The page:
Let's hope (none / 0) (#74)
by Simon Kinahan on Wed Oct 16, 2002 at 11:19:32 AM EST

It is, after all, one of the biggest obstacles to equal treatment of the developing world in trade matters. Apparently the law was laid down at Doha that the EU must reform the CAP. Unfortunately, much the same was tried during the Uruguay round, and it didn't work then.

Unfortunately, the lack of public esteem (or understanding) for the WTO right now is unlikely to help matters. France is the biggest beneficiary of the CAP, and also has little public support for trade liberalisation.

Simon

If you disagree, post, don't moderate
[ Parent ]

What was the catch? (2.33 / 3) (#36)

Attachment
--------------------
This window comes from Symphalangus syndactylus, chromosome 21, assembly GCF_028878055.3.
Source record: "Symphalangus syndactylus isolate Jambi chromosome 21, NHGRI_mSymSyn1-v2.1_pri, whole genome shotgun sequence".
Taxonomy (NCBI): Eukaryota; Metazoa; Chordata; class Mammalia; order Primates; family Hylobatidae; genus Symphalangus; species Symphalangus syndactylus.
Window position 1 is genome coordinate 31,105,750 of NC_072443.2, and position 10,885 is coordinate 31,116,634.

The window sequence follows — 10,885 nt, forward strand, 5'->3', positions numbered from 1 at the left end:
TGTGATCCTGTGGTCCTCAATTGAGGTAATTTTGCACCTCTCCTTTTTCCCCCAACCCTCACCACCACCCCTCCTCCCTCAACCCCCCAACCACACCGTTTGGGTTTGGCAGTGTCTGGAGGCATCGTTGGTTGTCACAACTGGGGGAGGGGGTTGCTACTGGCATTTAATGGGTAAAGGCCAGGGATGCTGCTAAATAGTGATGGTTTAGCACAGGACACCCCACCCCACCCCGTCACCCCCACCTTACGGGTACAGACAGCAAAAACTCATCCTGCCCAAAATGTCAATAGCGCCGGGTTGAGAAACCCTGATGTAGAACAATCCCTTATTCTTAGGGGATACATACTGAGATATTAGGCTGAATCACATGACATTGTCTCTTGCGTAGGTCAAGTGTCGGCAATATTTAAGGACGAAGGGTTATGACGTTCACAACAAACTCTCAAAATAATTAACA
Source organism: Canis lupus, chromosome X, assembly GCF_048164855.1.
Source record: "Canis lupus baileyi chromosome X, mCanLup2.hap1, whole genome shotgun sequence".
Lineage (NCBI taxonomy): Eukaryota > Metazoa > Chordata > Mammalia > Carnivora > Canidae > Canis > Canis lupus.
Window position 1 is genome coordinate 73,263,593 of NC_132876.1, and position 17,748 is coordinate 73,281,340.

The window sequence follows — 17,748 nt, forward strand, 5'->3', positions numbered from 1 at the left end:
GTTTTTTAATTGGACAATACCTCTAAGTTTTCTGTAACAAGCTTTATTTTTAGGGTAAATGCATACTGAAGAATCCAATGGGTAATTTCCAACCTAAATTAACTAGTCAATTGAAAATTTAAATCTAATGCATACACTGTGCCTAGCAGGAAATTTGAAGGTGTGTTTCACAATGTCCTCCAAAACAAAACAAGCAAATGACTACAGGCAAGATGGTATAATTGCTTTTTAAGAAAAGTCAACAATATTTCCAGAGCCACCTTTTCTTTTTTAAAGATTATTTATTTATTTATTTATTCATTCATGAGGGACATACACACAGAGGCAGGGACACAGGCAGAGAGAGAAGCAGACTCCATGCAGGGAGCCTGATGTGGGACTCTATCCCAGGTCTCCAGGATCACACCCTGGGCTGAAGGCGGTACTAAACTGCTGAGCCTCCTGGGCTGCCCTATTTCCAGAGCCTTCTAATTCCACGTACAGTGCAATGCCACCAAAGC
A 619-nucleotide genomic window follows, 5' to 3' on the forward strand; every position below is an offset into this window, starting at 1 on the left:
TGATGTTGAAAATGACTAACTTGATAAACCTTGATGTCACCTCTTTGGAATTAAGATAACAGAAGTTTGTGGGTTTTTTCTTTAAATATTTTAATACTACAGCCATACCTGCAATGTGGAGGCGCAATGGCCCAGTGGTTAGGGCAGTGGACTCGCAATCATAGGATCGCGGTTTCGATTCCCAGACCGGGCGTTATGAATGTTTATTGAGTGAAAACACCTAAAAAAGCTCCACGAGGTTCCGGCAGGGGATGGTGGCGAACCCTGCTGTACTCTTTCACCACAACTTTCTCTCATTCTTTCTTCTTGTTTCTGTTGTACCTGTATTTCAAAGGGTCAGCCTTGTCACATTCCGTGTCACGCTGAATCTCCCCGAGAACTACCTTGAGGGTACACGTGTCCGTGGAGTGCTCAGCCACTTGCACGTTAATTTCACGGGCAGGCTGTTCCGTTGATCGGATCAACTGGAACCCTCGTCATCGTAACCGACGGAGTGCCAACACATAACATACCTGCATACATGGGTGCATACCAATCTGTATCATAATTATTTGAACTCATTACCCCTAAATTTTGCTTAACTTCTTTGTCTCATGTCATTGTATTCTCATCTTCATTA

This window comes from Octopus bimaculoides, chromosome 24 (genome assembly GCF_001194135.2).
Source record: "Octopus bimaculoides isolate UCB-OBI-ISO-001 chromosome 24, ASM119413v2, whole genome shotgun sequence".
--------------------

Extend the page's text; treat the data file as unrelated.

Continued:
by aitrus on Wed Oct 09, 2002 at 03:16:30 PM EST

What did these nations have to agree to, beforehand? To not make any bilateral agreements with the US, in regard to the ICC? To dedicate a certain portion of their GDP to the EU's newly proposed defense initiatives? Obviously since they won't get the US to pay for it...

selfish? (5.00 / 9) (#37)
by drivers on Wed Oct 09, 2002 at 03:20:34 PM EST

I think calling Ireland selfish in a non-editorial story is out of line. Is Ireland a democracy or has it handed over soveriegnty to the EU? I thought this quote from the "first referendum" link was interesting:
They also argue that ratifying the treaty would force Ireland to participate in the EU's 60,000-member Rapid Reaction Force, thus infringing on the country's traditional neutrality.


There is a strong possibility that... (none / 0) (#40)
by walwyn on Wed Oct 09, 2002 at 03:51:16 PM EST